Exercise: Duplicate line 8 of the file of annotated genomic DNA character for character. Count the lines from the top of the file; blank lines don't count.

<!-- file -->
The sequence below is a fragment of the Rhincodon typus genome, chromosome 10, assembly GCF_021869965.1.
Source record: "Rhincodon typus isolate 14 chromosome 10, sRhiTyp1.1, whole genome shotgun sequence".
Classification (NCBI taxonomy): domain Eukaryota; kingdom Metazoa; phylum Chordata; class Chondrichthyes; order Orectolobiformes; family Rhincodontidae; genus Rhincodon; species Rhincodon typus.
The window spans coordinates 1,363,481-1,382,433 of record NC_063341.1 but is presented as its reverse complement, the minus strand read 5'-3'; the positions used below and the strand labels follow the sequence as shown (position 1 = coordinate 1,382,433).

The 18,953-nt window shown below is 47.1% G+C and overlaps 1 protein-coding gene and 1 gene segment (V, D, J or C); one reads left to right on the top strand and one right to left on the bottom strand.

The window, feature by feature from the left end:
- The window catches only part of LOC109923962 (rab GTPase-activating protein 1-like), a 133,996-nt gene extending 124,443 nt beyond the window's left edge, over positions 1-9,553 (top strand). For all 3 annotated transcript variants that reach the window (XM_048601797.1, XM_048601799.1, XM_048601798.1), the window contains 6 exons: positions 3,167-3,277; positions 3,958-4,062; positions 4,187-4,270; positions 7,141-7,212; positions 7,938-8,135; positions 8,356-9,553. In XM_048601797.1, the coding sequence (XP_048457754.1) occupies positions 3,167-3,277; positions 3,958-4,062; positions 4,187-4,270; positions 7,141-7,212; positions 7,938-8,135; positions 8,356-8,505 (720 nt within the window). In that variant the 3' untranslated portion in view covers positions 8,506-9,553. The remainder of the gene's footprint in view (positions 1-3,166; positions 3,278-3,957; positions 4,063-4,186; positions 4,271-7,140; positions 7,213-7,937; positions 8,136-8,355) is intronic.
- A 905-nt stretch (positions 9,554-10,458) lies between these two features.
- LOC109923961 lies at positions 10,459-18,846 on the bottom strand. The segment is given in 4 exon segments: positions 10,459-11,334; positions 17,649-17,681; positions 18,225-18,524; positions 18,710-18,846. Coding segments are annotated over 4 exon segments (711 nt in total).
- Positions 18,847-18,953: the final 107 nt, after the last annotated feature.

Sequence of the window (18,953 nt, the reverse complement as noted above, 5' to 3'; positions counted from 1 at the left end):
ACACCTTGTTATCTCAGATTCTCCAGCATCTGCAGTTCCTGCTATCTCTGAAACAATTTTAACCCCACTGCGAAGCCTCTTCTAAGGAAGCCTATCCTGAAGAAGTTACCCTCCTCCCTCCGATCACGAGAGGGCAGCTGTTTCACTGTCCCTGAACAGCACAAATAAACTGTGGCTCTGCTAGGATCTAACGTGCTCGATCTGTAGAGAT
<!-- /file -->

- A 905-nt stretch (positions 9,554-10,458) lies between these two features.